National Day of Prayer in Solidarity with Indigenous Peoples

“The Canadian Catholic Indigenous Council, founded by the Canadian Conference of Catholic Bishops (CCCB) in 1998, proposes that the Feast of Our Lady of Guadalupe (December 12) be a National Day of Prayer in Solidarity with Indigenous Peoples. All are invited to join their Indigenous sisters and brothers in a special way this day through prayer and acts of solidarity….” Ordo 2021-2022, p. 86.

What acts of solidarity can we participate in today?

  • Start the day by learning whose traditional land your house sits on and make a land acknowledgement to your family
  • Spend some time reading the Executive Summary of the MMIWG report
  • Read a book like 21 Things You May Not Know About the Indian Act by Bob Joseph or anything written by Richard Wagamese
  • Watch a movie like Smoke Signals and enjoy Indigenous humour
  • Take a walk by a body of water and appreciate all that water does for us
  • Read Amnesty International’s guide to being an ally to Indigenous peoples
  • Plan to participate in a Kairos blanket exercise to learn about the effects of colonialization

Let us pray

Creator, Healer, Spirit,

guide our steps today as we walk in solidarity with our Indigenous sisters and brothers.

May we see the truth and beauty of Indigenous culture and spirituality.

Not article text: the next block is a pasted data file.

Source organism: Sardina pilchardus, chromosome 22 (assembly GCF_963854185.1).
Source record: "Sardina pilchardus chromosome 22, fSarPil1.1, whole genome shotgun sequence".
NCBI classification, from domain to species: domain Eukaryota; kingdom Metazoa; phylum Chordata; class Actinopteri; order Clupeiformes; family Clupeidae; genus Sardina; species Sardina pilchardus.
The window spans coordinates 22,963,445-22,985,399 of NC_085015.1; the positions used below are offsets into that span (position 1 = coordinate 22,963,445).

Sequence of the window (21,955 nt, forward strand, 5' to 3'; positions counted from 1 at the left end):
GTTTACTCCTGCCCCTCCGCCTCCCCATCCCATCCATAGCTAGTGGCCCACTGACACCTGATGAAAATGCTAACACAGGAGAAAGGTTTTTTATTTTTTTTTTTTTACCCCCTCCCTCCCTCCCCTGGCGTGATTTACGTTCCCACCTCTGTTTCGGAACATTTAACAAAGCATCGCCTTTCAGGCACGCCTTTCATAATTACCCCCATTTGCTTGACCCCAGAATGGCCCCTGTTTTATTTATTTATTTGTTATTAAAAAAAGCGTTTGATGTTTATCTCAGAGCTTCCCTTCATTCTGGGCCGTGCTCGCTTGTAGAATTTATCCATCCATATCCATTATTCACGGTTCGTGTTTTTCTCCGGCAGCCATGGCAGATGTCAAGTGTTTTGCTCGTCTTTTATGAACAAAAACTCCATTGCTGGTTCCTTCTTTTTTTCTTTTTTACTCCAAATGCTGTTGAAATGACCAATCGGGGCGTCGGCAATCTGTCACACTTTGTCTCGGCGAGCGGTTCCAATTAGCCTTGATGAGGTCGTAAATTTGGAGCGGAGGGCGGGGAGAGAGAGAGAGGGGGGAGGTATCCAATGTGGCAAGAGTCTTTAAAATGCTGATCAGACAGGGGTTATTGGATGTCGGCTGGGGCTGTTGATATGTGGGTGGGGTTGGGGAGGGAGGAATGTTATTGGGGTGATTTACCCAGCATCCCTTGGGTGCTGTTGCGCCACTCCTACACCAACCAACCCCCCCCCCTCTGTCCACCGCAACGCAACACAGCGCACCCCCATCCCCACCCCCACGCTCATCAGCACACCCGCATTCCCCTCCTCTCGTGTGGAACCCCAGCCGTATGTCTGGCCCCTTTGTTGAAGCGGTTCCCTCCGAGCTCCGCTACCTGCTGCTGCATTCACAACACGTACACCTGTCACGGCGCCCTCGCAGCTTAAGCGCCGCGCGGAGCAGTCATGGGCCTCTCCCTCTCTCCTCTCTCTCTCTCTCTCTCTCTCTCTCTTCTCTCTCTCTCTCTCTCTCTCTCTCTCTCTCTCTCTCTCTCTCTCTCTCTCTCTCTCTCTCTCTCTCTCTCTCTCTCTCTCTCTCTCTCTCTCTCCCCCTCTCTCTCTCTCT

Help us to acknowledge when our thoughts and feelings become defensive or subtly ethnocentric.

Our desire is reconciliation and reconcili-action. 

We don’t want one without the other.


Pat Carter, CSJ 

Sr. Pat is our CARFLEO Chair This post originally appeared in Seeds of Faith: A Novalis Blog. Subscribing to their blog is an excellent way of nurturing your spirituality throughout the liturgical year.

A Blessed Land

Creator of a blessed land,
we walk in gratitude and humility
among your creation.
We gaze in wonder at your majesty.
Bless those of us who first dwelt on these lands.
They heard your voice in the winds and in the raven’s cry.
They saw your beauty in northern lights and Sister Moon.
They felt your beating heart in the rhythm of the seasons.
Forgive the trespasses of those who came later: many times, clumsy, blind and cruel. Teach us to listen to your songs,
teach us respect for the first dwellers,
teach us sincerity and integrity.
May all your peoples’ hands extend into a mighty basket to hold
hope for reconciliation,
perseverance to reconcile,
and courage to be reconcilers.

The Indigenous people living within Canada have suffered greatly at the hands of settlers, including churches. The Indigenous people of Vancouver, British Columbia, are the Musqueum. Their name translates into “People of the grass.” This
photo was taken at the Museum of Anthropology at the University of British Columbia on the “Pole Walk,” which features totem and memorial poles of West Coast Indigenous communities.

From Northern Light: A Canadian Prayerbook by Les Miller, Novalis, 2020

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